The M.B.174A-3 is a rank II French frontline bomber with a battle rating of 2.7 (AB/RB/SB). It was introduced in Update 1.73 "Vive la France".
Describe how the aircraft behaves in the air. Speed, manoeuvrability, acceleration and allowable loads - these are the most important characteristics of the vehicle.
| Max Speed
(km/h at ?,000 m)
| Max altitude
| Turn time
| Rate of climb
| Max Speed
(km/h at ?,000 m)
|Max altitude (meters)||Turn time (seconds)|| Rate of climb
|Take-off run (meters)|
|Combat flap||Take-off flap||Landing flap||Air brakes||Arrestor gear|
| Wing-break speed
| Gear limit
| Combat flap
|Max Static G|
|< ???||< ???||< ???||> ???|
|Optimal altitude||100% Engine power||WEP Engine power|
|?,??? m||??? hp||?,??? hp|
Survivability and armour
- 8 mm Steel plate behind the pilot's head.
The M.B.174A-3 is armed with:
- 2 x 7.5 mm MAC 1934 machine guns (600 RPG = 1,000 total)
The two machine guns are arranged with one mounted in each wing. Each is armed with the same amount of ammunition, which means that all guns will fire with each other until empty.
The M.B.174A-3 suspended armament configurations can include:
- 8 x 50 kg G.A.M.Mn 50 bombs (bomb bay)
- 1 x 500 kg №.2 bomb (external fuselage pylon)
The M.B.174A-3 defensive weapons include:
- 2 x 7.5 mm MAC 1934 machine gun, dorsal turret (400 RPG = 800 total)
- 3 x 7.5 mm MAC 1934 machine gun, ventral turret (500 RPG = 1,500 total)
Usage in battles
M.B.174 is rather maneuverable flying in a straight line since the aircraft can roll pretty well and has acceptable elevator motion. When in a combat situation, this changes considerable as the plane is difficult to handle in dives and turns. Trying to approach a bombing target in a diving turn, the M.B.174 is very slow to turn around and the bow keeps pointing way off the line of flight. Even using full rudder control, the bow of the plane just does not follow the turn, making it likely that the bombs will miss their target.
The 50 kg bombs are not effective against any ground targets so it is imperative to research the heavier loads immediately. In attack mode, the 7.5 mm MG don't make much of a dent on enemies, and since ammo runs out quickly, any attack must be carefully planned. In addition, the M.B.174 does not conserve energy well and trying to climb will reduce speed to under 200 km/h, in which case the pilot can expect to be toasted if there are enemies anywhere in the vicinity.
Tactics should be focused on bombing ground targets with a straight line approach and a clear exit away from the enemy. Attacking bombers at higher altitude is not advisable. Fighters busy in turn fights can be attacked if you have an altitude advantage and a line of exit.
Manual Engine Control
|Not controllable|| Controllable
|Controllable||Not controllable||Combined||Controllable||Not controllable|
Pros and cons
- Extremely maneuverable for a bomber
- Has offensive armament, though weak, many bombers cannot say the same
- Extremely weak payload
- Poor defensive armament
- Poor acceleration
- Need to use rudder heavily in diving turns
Evolution of the MB.170, this new model definitively abandoned the belly turret and the crew’s typical layout was revised. The cockpit and front-end glazing were again modified, however, the MB.170-02’s tail was retained. Intended specifically for reconnaissance with a secondary bombing mission, the prototype took the air on 5 January 1939 in Villacoublay piloted by René Le Bail with 14M-20/21 Gnome & Rhône engines of 1,030 hp. Six pre-production aircraft were ordered to activate the development of the twin-engine aircraft, but this aircraft proved to be very fast and easy to fly from the first tests, manoeuvrable even at very high altitude and an order for 50 serial copies was notified on 1 February 1939. Intended to replace the Potez 63.11 of the war, they were to receive 14M-48/49 Gnome & Rhône engines of 1,100 hp, but the first tests carried out with the pre-series aircraft revealed cooling problems. It was, therefore, necessary to reduce the diameter of the propeller pans in order to increase the airflow on the cylinder heads. Finally, just before the commissioning it was decided to increase the armament, which was finally attached to two 7.5 mm MAC 1934 machine guns in the wings and three mounted in removable ventral fairings pulling forward, a dorsal machine gun and a ventral weapon of the same type pulling backwards. The belly compartment allowed 400 kg of bombs to be carried, but in its initial version, its capacity was in fact limited to 8 x 40 kg bombs which was clearly insufficient in most operations. The production was launched in November 1939 at the SNCASO plant in Bordeaux-Mérignac, but because of the modifications made to the planes during their development the first 20 MB.174 were accepted by the air force only in February 1940 and put into service in March 1940 to the strategic reconnaissance group GR II/33. 56 copies were delivered until June 22, 1940. In operations, this twin-engine aircraft was able to outrun the best German fighters then in service and only 4 MB.174 were lost to the enemy during the Battle of France.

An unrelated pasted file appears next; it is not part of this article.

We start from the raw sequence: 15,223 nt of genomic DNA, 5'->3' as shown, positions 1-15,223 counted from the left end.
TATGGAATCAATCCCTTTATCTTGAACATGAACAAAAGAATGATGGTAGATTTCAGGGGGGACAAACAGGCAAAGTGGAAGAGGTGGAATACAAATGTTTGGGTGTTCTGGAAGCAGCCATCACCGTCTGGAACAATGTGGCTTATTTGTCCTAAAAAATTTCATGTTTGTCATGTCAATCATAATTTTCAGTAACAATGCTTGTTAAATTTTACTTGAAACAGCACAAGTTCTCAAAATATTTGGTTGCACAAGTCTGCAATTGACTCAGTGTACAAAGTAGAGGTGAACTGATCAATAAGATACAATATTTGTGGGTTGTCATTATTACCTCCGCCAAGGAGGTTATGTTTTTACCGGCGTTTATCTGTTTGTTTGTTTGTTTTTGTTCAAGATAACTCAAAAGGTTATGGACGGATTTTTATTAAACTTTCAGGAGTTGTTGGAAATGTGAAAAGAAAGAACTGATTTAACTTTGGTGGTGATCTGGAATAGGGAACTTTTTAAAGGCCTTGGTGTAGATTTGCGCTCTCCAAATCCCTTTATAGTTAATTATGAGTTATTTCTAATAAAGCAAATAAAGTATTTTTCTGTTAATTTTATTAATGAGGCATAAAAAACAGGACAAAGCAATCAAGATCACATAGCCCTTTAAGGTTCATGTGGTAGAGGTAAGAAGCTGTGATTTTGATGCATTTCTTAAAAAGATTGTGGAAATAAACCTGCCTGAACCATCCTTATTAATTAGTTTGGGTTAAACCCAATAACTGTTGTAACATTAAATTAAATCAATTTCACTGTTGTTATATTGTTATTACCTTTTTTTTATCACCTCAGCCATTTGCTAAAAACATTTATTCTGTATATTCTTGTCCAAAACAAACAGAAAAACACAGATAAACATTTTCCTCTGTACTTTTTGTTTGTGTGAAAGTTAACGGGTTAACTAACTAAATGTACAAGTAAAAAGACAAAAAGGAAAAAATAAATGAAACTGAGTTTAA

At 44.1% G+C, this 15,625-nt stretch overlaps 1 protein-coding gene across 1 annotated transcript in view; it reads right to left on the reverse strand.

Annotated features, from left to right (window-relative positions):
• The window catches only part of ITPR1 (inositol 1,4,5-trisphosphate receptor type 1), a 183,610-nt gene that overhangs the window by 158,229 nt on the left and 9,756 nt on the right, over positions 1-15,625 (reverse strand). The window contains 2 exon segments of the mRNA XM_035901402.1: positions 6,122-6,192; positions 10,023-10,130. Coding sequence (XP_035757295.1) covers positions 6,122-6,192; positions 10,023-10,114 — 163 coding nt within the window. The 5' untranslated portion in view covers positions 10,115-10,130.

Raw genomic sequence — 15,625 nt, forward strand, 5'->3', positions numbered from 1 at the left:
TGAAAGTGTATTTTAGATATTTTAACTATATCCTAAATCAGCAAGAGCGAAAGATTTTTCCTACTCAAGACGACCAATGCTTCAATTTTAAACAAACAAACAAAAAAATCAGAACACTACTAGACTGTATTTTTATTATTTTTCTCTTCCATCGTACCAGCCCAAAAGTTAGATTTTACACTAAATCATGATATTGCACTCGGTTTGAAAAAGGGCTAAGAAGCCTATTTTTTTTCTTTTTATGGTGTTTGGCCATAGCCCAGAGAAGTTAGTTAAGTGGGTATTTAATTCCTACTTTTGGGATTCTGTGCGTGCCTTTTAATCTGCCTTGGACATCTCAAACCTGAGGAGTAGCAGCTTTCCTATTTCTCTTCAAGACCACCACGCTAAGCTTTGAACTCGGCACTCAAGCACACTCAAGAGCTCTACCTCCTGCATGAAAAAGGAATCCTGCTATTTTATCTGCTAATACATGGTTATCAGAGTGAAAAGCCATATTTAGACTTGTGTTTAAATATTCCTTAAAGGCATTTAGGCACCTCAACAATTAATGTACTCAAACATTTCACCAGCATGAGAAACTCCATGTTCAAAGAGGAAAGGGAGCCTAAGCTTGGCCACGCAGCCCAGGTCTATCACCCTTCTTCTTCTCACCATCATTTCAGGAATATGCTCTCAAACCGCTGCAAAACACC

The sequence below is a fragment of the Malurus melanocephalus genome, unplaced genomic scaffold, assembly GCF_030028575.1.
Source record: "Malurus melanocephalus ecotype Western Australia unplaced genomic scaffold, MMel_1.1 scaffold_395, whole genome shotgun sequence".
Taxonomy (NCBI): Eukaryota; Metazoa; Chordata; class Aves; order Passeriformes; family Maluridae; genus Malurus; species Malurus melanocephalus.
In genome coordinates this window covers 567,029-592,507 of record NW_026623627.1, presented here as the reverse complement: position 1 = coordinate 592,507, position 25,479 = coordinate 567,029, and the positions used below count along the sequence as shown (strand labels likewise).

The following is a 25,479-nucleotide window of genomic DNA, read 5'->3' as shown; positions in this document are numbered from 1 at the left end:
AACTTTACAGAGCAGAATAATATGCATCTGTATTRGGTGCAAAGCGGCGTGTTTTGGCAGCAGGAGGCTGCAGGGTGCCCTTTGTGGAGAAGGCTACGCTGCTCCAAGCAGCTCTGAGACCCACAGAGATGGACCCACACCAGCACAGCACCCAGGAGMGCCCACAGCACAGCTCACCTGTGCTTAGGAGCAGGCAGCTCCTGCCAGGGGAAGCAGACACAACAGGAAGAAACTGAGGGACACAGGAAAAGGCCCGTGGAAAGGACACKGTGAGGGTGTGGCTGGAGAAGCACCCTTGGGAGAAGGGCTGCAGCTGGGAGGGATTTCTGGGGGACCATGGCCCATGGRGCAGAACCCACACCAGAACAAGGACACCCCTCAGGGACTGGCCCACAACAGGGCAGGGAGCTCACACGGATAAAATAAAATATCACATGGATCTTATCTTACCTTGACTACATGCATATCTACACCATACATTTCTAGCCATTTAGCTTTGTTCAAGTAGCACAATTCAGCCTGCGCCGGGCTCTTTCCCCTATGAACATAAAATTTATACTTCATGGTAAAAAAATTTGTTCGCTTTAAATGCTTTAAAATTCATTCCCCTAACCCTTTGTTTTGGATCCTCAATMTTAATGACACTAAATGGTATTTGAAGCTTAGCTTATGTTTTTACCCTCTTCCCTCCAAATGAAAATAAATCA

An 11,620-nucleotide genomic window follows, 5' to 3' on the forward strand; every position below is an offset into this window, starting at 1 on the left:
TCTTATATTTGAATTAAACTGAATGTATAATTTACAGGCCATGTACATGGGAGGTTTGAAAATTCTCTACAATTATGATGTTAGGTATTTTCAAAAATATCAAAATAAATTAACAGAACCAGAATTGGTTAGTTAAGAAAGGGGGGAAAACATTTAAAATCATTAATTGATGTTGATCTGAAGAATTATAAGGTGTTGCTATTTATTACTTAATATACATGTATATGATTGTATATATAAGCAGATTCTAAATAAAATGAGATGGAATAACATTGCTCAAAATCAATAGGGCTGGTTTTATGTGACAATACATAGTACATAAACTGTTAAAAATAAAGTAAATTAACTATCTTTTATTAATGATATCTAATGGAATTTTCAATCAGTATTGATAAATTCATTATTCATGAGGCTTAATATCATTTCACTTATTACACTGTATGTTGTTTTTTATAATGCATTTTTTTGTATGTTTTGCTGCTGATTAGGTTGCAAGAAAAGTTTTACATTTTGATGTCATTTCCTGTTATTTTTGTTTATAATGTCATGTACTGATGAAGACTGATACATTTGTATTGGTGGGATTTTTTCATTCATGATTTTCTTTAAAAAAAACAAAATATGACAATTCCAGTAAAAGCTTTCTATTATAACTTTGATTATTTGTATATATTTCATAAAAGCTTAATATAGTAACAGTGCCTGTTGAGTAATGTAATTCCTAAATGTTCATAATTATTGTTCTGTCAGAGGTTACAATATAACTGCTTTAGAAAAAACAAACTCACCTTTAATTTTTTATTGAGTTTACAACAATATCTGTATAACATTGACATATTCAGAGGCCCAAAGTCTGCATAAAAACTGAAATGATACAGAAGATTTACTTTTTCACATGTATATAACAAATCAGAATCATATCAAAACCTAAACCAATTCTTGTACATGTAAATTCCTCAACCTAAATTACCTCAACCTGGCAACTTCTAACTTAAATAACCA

During Battle of France on May 1940, the famous French writer Antoine de Saint-Exupery flew a Bloch M. B 174 with the Groupe de reconnaissance II/33 in a squadron of Armée de l'Air. On 23rd May of 1940, he made a recon mission above the city of Arras during the German invasion and his plane was heavily damaged by Flak and attacked by fighters however he managed to get back at his airfield and save his crew. Due to this heroic action, he was awarded of Croix de Guerre (Iron Cross) on 2nd June 1940. This mission inspired him a book named Pilote de Guerre. (War Pilot)
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|Farman||F.222.2 · N.C.223.3|
|Liore et Olivier||LeO 451 early · LeO 451 late|
|Bloch||M.B.174A-3 · M.B.162 · M.B.175T|
|American||V-156-F · Martin 167-A3 · ▄A-35B · ▄SB2C-5 Helldiver · ▄PB4Y-2 Privateer|